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The Land of Crosses

Andrea Paraggio

George Weigel - published on 09/25/13

Time after time, the Soviets took down the crosses, bulldozing the site on several occasions. And each time the crosses, large and small, went back up.

SIAULIAI, LITHUANIA—No one knows when pious Lithuanians first erected crosses of all sizes on a hill about 7 miles north of the city of Siauliai; it may have been after an abortive 1831 uprising against Russian rule over the small Baltic country. Oftentimes, the bodies of Lithuanian patriots killed during that rebellion, and a similar revolt in 1863, could not be found. So their families planted crosses in their memory on a small mound that was eventually covered with memorials. During the country’s brief moment of independence between the First and Second World Wars, citizens of a free Lithuania continued to plant crosses near Siauliai, as the Hill of Crosses became a pilgrimage center.

I first became aware of this remarkable place in the late 1970s, when I began to take an interest in the Catholic Church’s struggle for religious freedom in Lithuania, then a “republic” of the Soviet Union. That struggle was led by some remarkable men and women, including two priests who did time in the Gulag labor camps, Father Sigitas Tamkevicius, S.J., and Father Alfonsas Svarinskas, and a clandestine nun, Nijole Sadunaite, whose small book, A Radiance in the Gulag, remains a moving testament to courage forged by Catholic devotion. The resistance Church in Lithuania produced the longest-running, unbroken underground publication in the history of the USSR, The Chronicle of the Catholic Church in Lithuania, which was typed, copy by copy, on manual typewriters, secretly distributed in Lithuania, and then smuggled abroad, where it was translated into English by Brooklyn-based Lithuanian Catholic Religious Aid.

In the mid-1980s, working with my friend Congressman John Miller, I helped organize a Lithuanian Catholic Religious Freedom Caucus in the U.S. House of Representatives. The caucus’s bipartisan membership pressed the Soviet authorities to release Lithuanian Catholic prisoners of conscience, engineered a Congressional resolution in support of Lithuanian independence and religious freedom in 1987, the 600th anniversary of Lithuania’s baptism, and marked that event with a public reception in the Capitol that was broadcast to Lithuania on Radio Liberty. By the time the Soviet Union imploded—Lithuania leading the way with its 1990 declaration of independence—Father Tamkevicius, Father Svarinskas, and Sister Nijole were free, and the Church was widely recognized as a major factor in Lithuania’s successful struggle to maintain its national identity and cultural integrity.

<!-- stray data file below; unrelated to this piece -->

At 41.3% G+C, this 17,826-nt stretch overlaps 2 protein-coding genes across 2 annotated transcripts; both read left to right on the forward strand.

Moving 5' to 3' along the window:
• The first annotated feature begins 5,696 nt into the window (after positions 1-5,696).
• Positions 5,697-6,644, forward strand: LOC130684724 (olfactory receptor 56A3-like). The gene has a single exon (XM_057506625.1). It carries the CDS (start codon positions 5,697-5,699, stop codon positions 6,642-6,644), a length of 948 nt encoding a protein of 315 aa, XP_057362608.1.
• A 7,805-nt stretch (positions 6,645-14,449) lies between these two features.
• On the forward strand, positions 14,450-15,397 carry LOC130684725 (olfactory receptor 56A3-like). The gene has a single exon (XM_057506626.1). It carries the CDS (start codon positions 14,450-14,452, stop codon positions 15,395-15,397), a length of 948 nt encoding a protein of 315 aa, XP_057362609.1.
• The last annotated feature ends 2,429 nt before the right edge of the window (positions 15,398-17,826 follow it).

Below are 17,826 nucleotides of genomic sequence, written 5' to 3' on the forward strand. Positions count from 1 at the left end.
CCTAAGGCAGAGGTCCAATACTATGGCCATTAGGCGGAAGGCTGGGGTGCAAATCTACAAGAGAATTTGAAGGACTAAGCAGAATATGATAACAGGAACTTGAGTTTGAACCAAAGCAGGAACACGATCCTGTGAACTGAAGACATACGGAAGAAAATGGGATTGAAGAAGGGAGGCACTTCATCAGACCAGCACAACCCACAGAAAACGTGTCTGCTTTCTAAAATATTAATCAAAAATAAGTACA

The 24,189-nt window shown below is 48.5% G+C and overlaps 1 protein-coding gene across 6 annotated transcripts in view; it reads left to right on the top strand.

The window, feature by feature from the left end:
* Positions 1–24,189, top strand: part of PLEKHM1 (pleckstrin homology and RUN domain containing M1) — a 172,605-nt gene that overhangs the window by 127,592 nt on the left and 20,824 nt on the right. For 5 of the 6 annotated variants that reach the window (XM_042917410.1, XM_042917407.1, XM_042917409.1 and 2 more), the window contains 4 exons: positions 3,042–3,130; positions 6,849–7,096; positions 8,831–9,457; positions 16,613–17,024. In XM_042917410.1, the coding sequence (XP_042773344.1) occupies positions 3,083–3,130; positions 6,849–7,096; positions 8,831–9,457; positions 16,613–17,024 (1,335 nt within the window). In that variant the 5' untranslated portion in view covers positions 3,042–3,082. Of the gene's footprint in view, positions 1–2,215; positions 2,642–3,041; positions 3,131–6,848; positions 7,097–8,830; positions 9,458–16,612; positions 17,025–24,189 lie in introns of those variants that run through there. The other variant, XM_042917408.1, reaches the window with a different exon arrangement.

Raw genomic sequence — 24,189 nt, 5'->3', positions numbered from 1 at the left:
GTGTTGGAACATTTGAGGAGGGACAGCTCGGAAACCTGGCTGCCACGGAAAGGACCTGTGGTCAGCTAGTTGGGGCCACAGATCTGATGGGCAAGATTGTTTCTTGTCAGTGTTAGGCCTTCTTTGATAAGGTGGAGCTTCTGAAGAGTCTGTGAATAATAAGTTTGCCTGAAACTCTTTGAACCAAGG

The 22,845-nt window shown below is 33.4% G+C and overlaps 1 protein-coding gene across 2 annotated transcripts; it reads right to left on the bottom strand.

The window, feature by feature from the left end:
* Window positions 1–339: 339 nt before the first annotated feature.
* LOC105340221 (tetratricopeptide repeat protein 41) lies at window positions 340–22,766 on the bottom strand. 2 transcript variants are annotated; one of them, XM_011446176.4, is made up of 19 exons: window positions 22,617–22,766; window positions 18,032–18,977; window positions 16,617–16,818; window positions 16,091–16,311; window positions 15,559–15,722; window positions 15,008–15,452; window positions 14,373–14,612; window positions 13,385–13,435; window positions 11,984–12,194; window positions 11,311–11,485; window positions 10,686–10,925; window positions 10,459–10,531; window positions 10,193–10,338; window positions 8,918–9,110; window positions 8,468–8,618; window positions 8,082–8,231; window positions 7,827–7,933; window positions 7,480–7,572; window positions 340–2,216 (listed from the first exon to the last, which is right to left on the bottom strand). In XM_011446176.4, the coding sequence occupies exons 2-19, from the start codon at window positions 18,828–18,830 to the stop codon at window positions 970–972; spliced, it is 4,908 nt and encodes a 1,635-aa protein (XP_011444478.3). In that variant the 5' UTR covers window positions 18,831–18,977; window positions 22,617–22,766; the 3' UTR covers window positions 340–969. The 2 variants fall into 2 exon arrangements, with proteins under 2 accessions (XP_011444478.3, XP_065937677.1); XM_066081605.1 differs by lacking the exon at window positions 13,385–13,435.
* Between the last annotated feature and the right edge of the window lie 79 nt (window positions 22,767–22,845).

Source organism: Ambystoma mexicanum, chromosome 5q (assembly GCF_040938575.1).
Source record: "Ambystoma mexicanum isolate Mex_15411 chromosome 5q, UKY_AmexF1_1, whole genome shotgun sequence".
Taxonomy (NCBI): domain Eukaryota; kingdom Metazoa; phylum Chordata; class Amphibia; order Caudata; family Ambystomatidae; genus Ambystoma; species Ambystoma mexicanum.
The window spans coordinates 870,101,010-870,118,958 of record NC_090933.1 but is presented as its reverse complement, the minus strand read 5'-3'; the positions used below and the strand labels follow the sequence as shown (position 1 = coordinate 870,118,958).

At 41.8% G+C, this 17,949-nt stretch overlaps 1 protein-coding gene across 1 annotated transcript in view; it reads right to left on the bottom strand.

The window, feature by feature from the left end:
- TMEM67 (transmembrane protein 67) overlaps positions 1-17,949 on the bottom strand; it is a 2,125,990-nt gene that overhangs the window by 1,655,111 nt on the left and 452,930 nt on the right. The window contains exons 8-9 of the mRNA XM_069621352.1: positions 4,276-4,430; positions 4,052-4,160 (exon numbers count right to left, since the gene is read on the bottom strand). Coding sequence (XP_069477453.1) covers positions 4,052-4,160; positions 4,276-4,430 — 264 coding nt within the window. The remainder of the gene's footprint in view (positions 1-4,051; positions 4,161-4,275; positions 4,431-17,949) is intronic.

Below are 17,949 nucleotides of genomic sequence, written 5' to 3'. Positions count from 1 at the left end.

Throughout the difficult years, I was fascinated by the Hill of Crosses. Time after time, the Soviets took down the crosses, bulldozing the site on several occasions. And each time the crosses, large and small, went back up—a dogged display of religious conviction and political courage that embodied a small, beleaguered nation’s refusal to kowtow to atheistic propaganda and totalitarian power.

Sigitas Tamkevicius has been the archbishop of Kaunas since 1996; Alfonsas Svarinskas, now a monsignor, is retired but still feisty and active; Sister Nijole continues to radiate the joy of consecrated life in Vilnius. It was wonderful to see each of them during a recent visit I made to Lithuania to help the Church celebrate the 20th anniversary of John Paul II’s 1993 visit. There were numerous events commemorating that epic pastoral pilgrimage: in the parliament, in the Vilnius cathedral, at universities in Vilnius and Kaunas, and at the great Marian shrine at Siluva. I hope that, through these events, Lithuanian Catholicism looked back in such a way that the path forward, to the free and virtuous society to which John Paul II called Lithuania, came into clearer focus. From a personal point of view, however, the most moving moment in a week of commemorations was my visit to the Hill of Crosses.

Some count 100,000 crosses there now; the exact count makes no difference. At Siauliai, in what John Paul II called the “land of crosses,” the tradition of looking at history, and our lives, through the prism of the cross and its mystery of redemptive suffering continues. I planted a small cross in memory of the martyrs for religious freedom who lie in unmarked graves across Siberia, and prayed for those who defend the first freedom today.

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